The excellent location, right in the city center, allows you to walk to the most important sights:
During Middle Ages, The Council Square was the place where fairs were being organized for the German, the Romanian and Hungarian merchants. The entrance to the square was through Customs Street (today Muresenilor Street), and next to the street they would check on the merchandise
The Council Hall, situated in the middle of the square, was the place where the merchants had to place their merchandise and the town’s clerks made sure this rule was compiled with.
Close to the Council Square there are The Black Church, The Blacksmiths’ and the Graft Bastions, The White and The Black Towers as well as The Schei Gate and Ecaterina’s Gate.
The Council Square is probably the best known and the most visited place in town. Many cultural and artistic events and outdoor concerts, such as the „Golden Stag” Festival, take place here.
As part of a project founded by the government, an Internet antenna has been installed in the Council Square, providing free wireless access.
From The Kertsch Villa (today The Modarom Shop on the right side of Republicii Street), cars and carriages had to fallow the one way street through The Ferdinand Boulevard in order to get to the Council Square as Republicii Street was a pedestrian zone just like today.
This symbol of Brasov was once known as Gate Street (Strada Portii), the Germans called it Purzengasse while the Hungarians called it Kaputca.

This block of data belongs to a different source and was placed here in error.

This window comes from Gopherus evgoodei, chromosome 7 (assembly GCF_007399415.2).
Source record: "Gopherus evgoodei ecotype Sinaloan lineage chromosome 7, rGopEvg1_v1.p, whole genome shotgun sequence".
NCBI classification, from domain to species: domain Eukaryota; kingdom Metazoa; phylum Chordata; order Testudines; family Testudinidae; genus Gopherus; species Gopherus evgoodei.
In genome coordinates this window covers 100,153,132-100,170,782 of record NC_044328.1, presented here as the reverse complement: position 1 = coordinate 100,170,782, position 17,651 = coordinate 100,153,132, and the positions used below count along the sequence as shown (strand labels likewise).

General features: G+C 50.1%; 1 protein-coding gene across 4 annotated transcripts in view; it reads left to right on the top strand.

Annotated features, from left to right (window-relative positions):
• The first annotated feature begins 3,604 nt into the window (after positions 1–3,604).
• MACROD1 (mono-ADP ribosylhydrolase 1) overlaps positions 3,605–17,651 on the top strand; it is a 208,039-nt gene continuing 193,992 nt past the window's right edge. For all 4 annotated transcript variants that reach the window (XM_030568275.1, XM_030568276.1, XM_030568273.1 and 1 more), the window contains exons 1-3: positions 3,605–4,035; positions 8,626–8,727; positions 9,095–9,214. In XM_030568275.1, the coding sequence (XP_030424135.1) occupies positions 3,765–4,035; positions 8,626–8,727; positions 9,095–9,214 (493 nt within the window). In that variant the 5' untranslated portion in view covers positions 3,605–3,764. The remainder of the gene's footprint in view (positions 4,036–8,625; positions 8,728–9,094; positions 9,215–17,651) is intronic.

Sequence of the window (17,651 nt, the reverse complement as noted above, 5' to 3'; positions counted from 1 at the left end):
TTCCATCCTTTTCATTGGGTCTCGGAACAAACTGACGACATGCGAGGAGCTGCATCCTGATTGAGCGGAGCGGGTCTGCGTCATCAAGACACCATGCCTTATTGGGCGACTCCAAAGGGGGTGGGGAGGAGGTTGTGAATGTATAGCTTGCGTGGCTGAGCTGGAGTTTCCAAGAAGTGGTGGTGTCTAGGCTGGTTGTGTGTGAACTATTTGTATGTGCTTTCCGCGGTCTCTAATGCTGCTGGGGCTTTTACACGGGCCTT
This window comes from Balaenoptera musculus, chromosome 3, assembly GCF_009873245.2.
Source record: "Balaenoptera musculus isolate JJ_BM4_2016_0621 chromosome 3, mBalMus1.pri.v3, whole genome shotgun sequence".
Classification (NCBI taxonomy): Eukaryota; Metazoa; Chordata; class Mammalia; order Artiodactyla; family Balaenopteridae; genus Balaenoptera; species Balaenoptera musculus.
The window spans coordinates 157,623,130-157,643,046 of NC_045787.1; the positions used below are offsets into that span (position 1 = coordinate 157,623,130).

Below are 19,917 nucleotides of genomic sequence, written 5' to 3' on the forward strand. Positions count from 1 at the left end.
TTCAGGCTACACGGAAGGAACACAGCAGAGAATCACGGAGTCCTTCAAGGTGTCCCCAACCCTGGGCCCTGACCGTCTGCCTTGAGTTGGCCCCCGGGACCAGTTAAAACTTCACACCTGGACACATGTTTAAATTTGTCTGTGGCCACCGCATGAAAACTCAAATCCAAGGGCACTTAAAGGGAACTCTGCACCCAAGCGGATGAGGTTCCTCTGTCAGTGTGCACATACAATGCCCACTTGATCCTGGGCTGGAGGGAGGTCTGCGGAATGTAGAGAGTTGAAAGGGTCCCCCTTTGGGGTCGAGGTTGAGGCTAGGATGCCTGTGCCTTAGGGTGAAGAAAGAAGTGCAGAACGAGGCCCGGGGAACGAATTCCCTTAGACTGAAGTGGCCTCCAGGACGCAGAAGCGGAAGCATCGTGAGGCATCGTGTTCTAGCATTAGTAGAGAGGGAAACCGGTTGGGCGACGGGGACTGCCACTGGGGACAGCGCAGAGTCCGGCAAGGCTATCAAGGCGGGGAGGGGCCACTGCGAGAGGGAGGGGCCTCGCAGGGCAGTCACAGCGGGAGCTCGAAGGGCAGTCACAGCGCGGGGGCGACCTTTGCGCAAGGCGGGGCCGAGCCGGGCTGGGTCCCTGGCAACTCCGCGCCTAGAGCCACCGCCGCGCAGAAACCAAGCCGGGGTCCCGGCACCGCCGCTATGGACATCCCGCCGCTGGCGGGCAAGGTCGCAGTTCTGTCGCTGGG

Republicii Street was also known as Bucket Makers’ Street from the guild that used to have its workshops here. For a short while it was called Carol Street and now it is Republicii Street.
Before it became a street, at the end where the gate was situated, they used to burry the horses killed by the plague in 1718-1719 in a makeshift cemetery. In the middle of the street water would flow down from Schei.
After the gate had been demolished, the most beautiful buildings were, besides the Christian Kertsch building, next to the Continental Hotel (with its golden medalions and wooden floors made in Vienna), the luxury villa belonging to Maurer, the bank manager, the two-stores building of the Industrialists’ Society (Gewerbeverein), the house of the town magistrate, the Bachmeyer house, the Gyerthanyfy house where the telegraph office was situated.
Tampa belongs to the Postavaru Massif, located in the South of the Oriental Carpathians (more exactly in the Curvature Carpathians) and it is almost entirely surrounded by the town of Brasov.
The mountain consists mainly of limestone formed as a result of the Earth’s wrinkling process.
Its maximum height is 960 m, almost 400 m above the city. Most of it (150ha) is a natural reservation and has been declared protected area of national interest.
The reason for its being a protected area is that is is home to several species of animals: bears, lynxes, wolves and butterflies – 35% of the total of species living in Romania, birds and rare plants (the brave man’s cross, the „obsiga barsana”) protected all over Europe.
The oldest traces of civilization on Tampa Mountain date back to the dacians. Archeologists have discovered on Tampa a fountain with bones dating back to their times, proof of a pagan cult that had been practiced here.
Many sinister legends have been weaved around the mountain that stands as a symbol of the town.
They say that Tampa was the home of dragons, that it hides catacombs, that under the mountain there are the remains of a sea that could flood the town.